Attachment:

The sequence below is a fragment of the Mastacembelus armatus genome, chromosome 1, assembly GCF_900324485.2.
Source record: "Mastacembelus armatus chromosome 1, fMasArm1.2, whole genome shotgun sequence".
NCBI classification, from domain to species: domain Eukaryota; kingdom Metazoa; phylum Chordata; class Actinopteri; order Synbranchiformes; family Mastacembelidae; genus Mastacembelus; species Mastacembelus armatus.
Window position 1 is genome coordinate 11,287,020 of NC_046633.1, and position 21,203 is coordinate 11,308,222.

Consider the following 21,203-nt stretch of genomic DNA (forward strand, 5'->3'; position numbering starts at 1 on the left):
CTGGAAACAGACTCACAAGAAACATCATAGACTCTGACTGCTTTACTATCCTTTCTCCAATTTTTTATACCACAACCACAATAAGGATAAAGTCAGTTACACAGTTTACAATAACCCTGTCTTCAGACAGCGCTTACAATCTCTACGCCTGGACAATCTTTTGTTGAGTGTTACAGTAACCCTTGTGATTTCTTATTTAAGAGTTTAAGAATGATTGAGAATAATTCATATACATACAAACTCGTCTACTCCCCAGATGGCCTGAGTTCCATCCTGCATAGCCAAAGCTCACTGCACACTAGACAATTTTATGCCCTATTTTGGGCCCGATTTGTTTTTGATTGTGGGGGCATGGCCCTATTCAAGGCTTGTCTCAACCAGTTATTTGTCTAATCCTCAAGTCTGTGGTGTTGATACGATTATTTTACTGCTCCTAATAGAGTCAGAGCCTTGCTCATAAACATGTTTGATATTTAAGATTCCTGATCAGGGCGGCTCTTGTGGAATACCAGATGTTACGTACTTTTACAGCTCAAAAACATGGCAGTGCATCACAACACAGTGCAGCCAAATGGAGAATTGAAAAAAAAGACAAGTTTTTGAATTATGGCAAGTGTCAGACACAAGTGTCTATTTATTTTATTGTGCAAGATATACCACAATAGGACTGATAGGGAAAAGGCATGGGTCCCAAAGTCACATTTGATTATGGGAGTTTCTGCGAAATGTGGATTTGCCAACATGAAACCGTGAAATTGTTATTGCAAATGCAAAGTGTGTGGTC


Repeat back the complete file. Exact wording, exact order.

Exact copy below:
The sequence below is a fragment of the Mastacembelus armatus genome, chromosome 1, assembly GCF_900324485.2.
Source record: "Mastacembelus armatus chromosome 1, fMasArm1.2, whole genome shotgun sequence".
NCBI classification, from domain to species: domain Eukaryota; kingdom Metazoa; phylum Chordata; class Actinopteri; order Synbranchiformes; family Mastacembelidae; genus Mastacembelus; species Mastacembelus armatus.
Window position 1 is genome coordinate 11,287,020 of NC_046633.1, and position 21,203 is coordinate 11,308,222.

Consider the following 21,203-nt stretch of genomic DNA (forward strand, 5'->3'; position numbering starts at 1 on the left):
CTGGAAACAGACTCACAAGAAACATCATAGACTCTGACTGCTTTACTATCCTTTCTCCAATTTTTTATACCACAACCACAATAAGGATAAAGTCAGTTACACAGTTTACAATAACCCTGTCTTCAGACAGCGCTTACAATCTCTACGCCTGGACAATCTTTTGTTGAGTGTTACAGTAACCCTTGTGATTTCTTATTTAAGAGTTTAAGAATGATTGAGAATAATTCATATACATACAAACTCGTCTACTCCCCAGATGGCCTGAGTTCCATCCTGCATAGCCAAAGCTCACTGCACACTAGACAATTTTATGCCCTATTTTGGGCCCGATTTGTTTTTGATTGTGGGGGCATGGCCCTATTCAAGGCTTGTCTCAACCAGTTATTTGTCTAATCCTCAAGTCTGTGGTGTTGATACGATTATTTTACTGCTCCTAATAGAGTCAGAGCCTTGCTCATAAACATGTTTGATATTTAAGATTCCTGATCAGGGCGGCTCTTGTGGAATACCAGATGTTACGTACTTTTACAGCTCAAAAACATGGCAGTGCATCACAACACAGTGCAGCCAAATGGAGAATTGAAAAAAAAGACAAGTTTTTGAATTATGGCAAGTGTCAGACACAAGTGTCTATTTATTTTATTGTGCAAGATATACCACAATAGGACTGATAGGGAAAAGGCATGGGTCCCAAAGTCACATTTGATTATGGGAGTTTCTGCGAAATGTGGATTTGCCAACATGAAACCGTGAAATTGTTATTGCAAATGCAAAGTGTGTGGTC